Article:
Government Technology

Twitter Becoming a Vital Tool for Many Businesses

Jim Jansen,
Jim Jansen,

September 10, 2009 By

Photo: Jim Jansen, associate professor of information science and technology.

Everyone, from CNN to President Obama, seems to have a Twitter account these days. Worldwide traffic to reached 10 million visitors by February 2009, up a whopping 700 percent from the same time last year, according to comScore.

Yet up until late last year, Twitter was still generally regarded as little more than a cool social novelty. Then in December 2008, Dell announced that it had generated $1 million online by posting e-commerce links to its Twitter feed. Everywhere, businesses suddenly became tweet enthusiasts and began to integrate Twitter into their business operations.

According to a new study, business strategies involving Twitter are now frequently paying off. Reportedly a whopping 20 percent of the tweets contain requests for product information or responses to the requests, according to Jim Jansen, associate professor of information science and technology in the College of Information Science and Technology (IST) at Penn State.

"People are using tweets to express their reaction, both positive and negative, as they engage with these products and services," said Jansen in a statement issued today. "Tweets are about as close as one can get to the customer point of purchase for products and services."

Jansen, along with IST doctoral student Mimi Zhang, undergraduate student Kate Sobel and Twitter chief scientist Abdur Chowdhury, investigated micro-communicating as an electronic word-of-mouth medium, using Twitter as the platform. Their results were published in the Journal of the American Society for Information Sciences and Technology.

To carry out their study, the researchers examined half a million tweets. Specifically they searched for tweets that mentioned a brand, then examined why the brand was mentioned and found that people were using tweets as a kind of "word-of-mouth" type communication to connect with the products.

And the definite trend they found was that Twitter's micro-communications of 140 characters or fewer had rapidly evolved into a significant business tool -- one that is starting to earn profits for business generally, as well as serving as a creative way to market their products. "Businesses use micro-communication for brand awareness, brand knowledge and customer relationship," Jansen said. "Personal use is all over the board."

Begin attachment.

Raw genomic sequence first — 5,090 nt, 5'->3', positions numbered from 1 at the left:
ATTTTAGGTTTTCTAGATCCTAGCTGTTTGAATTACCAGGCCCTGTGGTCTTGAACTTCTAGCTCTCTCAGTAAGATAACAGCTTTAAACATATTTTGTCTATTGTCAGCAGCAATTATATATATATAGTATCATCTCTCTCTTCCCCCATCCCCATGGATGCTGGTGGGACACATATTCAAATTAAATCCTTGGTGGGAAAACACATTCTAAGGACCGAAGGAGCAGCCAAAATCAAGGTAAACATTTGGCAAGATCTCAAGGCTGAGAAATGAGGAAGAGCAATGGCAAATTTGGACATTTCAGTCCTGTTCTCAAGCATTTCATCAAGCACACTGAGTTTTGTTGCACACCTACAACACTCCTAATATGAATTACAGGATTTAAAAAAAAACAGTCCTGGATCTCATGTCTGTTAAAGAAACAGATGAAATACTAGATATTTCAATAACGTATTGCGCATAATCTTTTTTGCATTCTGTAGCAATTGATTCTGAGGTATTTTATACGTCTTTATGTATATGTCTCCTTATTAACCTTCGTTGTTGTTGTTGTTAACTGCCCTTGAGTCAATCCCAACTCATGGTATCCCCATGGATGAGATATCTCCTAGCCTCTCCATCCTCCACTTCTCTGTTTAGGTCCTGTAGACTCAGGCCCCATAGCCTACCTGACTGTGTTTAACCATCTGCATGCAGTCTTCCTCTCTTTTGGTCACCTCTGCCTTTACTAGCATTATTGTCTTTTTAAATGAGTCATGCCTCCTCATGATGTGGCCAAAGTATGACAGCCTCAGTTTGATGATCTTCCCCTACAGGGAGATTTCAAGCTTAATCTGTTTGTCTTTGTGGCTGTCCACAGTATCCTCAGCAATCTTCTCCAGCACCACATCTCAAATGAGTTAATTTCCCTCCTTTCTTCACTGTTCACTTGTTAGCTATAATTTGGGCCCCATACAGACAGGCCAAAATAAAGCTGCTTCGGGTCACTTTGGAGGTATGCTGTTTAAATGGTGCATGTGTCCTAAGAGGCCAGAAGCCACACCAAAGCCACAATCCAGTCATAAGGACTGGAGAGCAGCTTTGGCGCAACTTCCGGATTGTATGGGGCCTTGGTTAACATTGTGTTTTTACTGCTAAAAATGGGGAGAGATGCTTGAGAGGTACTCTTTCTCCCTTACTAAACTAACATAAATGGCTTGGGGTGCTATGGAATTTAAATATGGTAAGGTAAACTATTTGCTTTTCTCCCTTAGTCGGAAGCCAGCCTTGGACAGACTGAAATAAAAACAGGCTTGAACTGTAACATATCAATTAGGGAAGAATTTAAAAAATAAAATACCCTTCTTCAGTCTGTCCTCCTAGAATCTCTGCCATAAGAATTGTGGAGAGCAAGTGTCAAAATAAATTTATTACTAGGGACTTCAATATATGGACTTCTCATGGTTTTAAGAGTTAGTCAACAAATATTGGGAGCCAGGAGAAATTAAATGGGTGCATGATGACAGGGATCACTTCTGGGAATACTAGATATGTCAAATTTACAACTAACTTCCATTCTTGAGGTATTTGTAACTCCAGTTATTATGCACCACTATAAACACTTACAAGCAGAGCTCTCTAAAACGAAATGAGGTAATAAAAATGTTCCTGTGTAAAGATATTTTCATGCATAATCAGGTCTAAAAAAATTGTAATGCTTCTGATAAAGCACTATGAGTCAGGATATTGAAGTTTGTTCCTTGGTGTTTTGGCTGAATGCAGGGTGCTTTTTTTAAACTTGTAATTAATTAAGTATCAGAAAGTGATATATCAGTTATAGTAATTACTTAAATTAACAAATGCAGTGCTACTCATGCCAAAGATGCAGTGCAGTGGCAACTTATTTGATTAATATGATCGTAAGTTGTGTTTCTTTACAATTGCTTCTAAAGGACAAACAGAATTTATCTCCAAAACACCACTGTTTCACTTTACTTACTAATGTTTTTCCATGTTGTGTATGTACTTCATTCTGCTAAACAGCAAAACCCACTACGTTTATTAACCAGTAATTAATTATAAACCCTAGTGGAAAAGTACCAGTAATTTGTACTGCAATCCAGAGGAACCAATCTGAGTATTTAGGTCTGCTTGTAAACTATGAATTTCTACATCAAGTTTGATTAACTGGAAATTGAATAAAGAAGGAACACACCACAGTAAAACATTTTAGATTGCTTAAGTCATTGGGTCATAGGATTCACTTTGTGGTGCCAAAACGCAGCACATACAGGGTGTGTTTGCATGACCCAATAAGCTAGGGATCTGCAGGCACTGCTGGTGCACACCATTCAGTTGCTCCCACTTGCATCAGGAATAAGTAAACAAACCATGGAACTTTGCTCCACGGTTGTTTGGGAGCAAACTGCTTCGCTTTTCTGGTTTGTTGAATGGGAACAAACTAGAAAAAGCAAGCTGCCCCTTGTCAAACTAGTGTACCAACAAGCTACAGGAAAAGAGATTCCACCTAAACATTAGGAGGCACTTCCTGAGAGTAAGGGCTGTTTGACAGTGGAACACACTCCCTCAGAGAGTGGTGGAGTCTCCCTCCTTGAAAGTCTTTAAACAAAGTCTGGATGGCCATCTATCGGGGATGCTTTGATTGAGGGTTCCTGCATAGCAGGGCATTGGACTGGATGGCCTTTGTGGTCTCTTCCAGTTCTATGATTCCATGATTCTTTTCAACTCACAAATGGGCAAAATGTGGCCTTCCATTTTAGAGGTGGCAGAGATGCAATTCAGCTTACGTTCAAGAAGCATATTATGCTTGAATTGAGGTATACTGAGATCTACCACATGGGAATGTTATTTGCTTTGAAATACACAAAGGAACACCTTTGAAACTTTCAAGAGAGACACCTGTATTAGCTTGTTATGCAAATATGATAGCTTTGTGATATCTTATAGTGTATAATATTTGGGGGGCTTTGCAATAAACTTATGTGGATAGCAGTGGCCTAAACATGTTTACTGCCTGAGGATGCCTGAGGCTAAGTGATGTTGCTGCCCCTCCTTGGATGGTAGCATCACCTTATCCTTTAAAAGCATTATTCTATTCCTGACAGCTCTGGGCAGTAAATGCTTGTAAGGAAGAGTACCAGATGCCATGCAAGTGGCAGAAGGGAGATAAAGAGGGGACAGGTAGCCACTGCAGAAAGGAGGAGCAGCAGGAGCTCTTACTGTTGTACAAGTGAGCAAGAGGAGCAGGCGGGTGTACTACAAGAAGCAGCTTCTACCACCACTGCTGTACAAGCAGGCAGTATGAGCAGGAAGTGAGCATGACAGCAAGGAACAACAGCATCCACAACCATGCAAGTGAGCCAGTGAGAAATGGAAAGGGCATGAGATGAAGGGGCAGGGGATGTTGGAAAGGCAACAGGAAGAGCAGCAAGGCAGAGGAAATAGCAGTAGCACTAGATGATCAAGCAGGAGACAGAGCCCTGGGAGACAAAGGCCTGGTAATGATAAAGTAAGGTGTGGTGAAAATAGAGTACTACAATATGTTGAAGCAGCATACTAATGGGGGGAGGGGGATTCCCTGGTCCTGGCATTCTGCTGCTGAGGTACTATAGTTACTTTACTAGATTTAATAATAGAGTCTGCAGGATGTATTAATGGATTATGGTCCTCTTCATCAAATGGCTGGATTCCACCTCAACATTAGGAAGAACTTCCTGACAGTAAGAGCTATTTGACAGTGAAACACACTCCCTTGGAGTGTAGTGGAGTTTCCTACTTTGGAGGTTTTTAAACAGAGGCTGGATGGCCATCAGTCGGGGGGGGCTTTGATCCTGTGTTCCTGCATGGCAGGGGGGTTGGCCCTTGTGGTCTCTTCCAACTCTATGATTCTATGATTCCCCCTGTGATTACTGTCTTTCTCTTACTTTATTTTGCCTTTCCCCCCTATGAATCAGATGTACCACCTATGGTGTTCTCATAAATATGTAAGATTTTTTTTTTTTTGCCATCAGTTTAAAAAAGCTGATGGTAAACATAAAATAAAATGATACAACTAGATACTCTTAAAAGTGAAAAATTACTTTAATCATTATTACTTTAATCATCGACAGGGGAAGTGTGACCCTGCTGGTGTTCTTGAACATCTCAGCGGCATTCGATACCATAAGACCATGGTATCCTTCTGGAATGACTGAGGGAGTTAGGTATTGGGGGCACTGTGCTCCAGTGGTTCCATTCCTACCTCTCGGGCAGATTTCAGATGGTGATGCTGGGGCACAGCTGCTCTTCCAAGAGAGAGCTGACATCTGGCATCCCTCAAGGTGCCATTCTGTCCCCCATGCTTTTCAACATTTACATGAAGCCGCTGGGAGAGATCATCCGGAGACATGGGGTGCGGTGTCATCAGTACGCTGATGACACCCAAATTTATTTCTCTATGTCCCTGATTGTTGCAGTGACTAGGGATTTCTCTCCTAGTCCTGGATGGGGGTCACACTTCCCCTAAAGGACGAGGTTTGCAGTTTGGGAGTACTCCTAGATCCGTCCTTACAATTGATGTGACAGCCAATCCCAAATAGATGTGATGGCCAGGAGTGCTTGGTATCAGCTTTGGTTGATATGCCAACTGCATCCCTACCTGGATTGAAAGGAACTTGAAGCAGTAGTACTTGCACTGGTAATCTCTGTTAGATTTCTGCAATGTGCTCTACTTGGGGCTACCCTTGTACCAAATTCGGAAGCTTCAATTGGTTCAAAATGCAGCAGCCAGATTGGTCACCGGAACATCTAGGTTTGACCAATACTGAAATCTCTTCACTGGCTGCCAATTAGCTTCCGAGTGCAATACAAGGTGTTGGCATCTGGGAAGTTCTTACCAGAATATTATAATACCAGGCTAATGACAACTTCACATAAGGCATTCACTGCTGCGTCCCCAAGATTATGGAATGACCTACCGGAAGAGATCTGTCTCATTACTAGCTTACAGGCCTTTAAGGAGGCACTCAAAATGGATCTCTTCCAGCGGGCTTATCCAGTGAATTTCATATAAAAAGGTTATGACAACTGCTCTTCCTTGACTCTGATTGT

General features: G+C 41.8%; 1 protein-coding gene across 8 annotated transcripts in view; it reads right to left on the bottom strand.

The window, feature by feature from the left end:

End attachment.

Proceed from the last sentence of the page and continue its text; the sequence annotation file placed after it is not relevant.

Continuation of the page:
Even though Twitter is still in its early stages of adoption, Jansen predicts it be around for a while. And he thinks the concept of micro-blogging as a whole can be just as influential as other social media channels. "It may be right up there with e-mail in terms of its communication impact," Jansen said.

With about 6 million active users daily on Twitter and predictions of more than 20 million users by the end of the year, he might well be right.

Based on the research, there clearly are lessons from the world of business that governments exploring the use of Twitter might learn from.

Now if only Twitter itself can figure out how to monetize its service, it too might get to share in the business success.


This report was compiled from news releases.


| More


Add Your Comment

You are solely responsible for the content of your comments. We reserve the right to remove comments that are considered profane, vulgar, obscene, factually inaccurate, off-topic, or considered a personal attack.

In Our Library

White Papers | Exclusives Reports | Webinar Archives | Best Practices and Case Studies
Public Safety 2019
Motorola conducted an industry survey on the latest trends in public safety communications. The results provide an outlook of what technology is in store for your agency in the next five years. Download the results to gain this valuable insight.
Improving Emergency Response with Digital Communications
Saginaw County, Mich., increases interoperability, communication and collaboration with a digital voice and data network, as well as modern computer-aided dispatch.
Reduce Talk Time in Your Support Center by 40%
As the amount of information available to citizens and employees grows each year, so do customer expectations for efficient service. Contextual Knowledge makes information easy to find, dropping resolution times and skyrocketing satisfaction.
View All

Featured Papers